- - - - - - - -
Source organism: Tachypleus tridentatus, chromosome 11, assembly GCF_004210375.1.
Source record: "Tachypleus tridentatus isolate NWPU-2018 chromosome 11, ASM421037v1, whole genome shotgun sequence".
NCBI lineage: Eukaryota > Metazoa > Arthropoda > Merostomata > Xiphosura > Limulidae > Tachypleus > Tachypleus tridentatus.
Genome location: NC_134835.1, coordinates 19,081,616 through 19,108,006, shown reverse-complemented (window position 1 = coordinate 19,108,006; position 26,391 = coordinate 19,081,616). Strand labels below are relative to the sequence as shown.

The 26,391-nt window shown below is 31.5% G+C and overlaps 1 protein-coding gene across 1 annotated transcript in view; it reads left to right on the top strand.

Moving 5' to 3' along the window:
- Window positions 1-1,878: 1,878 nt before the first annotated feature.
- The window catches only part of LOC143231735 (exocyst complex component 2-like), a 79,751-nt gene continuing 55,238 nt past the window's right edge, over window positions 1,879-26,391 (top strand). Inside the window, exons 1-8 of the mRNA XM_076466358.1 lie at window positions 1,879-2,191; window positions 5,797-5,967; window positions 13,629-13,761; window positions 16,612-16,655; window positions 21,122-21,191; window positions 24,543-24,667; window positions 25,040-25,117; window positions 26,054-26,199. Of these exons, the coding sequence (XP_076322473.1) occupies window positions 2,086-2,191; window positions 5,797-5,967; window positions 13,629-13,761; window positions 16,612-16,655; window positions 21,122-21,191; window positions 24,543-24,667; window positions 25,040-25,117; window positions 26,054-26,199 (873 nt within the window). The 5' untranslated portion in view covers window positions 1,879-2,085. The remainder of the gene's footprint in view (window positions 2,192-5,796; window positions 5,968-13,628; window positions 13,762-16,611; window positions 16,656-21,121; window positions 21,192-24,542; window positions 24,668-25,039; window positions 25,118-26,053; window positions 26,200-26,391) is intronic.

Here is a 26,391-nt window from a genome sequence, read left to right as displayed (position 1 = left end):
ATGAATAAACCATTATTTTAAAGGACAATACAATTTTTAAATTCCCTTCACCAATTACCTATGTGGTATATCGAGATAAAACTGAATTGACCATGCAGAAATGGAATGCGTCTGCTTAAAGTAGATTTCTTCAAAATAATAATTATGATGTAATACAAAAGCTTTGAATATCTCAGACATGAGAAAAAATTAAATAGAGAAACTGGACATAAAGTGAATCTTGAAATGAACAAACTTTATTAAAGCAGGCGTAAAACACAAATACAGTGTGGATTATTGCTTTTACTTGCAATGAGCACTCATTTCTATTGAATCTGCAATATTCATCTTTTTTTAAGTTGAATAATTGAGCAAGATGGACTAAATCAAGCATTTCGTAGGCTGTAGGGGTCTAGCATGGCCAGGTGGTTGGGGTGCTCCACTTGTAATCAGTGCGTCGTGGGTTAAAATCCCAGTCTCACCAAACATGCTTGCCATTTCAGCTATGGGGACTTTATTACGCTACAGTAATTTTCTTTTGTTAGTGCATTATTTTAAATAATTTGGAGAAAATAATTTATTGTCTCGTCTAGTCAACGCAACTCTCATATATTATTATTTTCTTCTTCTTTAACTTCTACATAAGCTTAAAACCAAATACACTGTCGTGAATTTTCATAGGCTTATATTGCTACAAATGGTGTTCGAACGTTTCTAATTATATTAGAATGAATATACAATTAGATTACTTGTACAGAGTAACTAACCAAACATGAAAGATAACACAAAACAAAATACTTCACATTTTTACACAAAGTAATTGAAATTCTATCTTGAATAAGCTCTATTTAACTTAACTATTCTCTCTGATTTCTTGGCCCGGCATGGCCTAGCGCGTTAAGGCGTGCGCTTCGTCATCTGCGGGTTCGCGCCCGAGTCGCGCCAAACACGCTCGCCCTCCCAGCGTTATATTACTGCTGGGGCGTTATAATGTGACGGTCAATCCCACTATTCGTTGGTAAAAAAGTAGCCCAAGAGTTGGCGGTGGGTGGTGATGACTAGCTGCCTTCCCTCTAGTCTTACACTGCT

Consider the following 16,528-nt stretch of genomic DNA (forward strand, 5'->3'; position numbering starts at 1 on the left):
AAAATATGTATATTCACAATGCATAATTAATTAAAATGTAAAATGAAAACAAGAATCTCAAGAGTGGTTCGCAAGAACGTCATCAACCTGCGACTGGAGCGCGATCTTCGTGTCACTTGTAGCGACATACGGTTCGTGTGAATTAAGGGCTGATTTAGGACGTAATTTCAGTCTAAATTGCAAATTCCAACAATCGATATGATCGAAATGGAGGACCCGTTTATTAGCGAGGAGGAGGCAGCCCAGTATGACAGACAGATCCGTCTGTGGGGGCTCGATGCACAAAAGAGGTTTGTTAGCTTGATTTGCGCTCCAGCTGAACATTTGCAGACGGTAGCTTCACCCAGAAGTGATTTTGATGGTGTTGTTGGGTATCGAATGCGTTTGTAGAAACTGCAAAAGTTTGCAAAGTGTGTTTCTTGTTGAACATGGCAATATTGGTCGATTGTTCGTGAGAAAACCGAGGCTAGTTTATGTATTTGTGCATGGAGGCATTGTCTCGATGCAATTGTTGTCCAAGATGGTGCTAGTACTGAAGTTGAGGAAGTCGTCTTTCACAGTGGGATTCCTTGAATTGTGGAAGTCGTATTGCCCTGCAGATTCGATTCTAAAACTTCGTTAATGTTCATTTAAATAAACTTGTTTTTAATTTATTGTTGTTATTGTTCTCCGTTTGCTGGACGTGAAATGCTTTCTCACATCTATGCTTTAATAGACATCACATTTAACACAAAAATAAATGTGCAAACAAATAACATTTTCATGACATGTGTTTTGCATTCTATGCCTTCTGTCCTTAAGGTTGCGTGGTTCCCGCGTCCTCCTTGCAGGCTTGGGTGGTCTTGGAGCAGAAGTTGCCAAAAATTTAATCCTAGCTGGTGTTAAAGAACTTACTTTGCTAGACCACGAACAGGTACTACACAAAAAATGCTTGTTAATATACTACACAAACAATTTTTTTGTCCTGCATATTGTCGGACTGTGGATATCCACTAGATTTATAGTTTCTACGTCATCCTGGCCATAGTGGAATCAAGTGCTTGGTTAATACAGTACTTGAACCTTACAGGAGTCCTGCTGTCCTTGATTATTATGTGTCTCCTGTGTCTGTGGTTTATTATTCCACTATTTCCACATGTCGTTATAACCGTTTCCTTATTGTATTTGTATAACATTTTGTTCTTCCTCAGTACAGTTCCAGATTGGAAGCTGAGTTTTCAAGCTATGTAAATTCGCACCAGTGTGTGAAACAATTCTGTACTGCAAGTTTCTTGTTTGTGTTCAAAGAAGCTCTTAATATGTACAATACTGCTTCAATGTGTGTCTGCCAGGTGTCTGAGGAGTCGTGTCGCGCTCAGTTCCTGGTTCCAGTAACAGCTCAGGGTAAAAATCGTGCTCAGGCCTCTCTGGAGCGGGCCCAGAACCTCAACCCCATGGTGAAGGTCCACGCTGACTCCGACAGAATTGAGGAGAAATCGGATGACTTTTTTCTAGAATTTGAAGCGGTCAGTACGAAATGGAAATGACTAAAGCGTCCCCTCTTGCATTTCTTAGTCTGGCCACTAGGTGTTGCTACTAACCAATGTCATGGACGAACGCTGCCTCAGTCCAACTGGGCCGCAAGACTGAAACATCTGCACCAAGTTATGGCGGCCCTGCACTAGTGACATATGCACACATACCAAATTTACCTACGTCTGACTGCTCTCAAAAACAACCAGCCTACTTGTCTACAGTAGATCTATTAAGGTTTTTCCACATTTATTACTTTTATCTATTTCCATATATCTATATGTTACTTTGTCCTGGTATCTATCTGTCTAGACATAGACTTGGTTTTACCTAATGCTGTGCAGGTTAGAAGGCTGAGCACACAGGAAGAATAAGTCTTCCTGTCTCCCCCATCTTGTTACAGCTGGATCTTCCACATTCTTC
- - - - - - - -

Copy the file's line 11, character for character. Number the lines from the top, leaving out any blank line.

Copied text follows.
Consider the following 16,528-nt stretch of genomic DNA (forward strand, 5'->3'; position numbering starts at 1 on the left):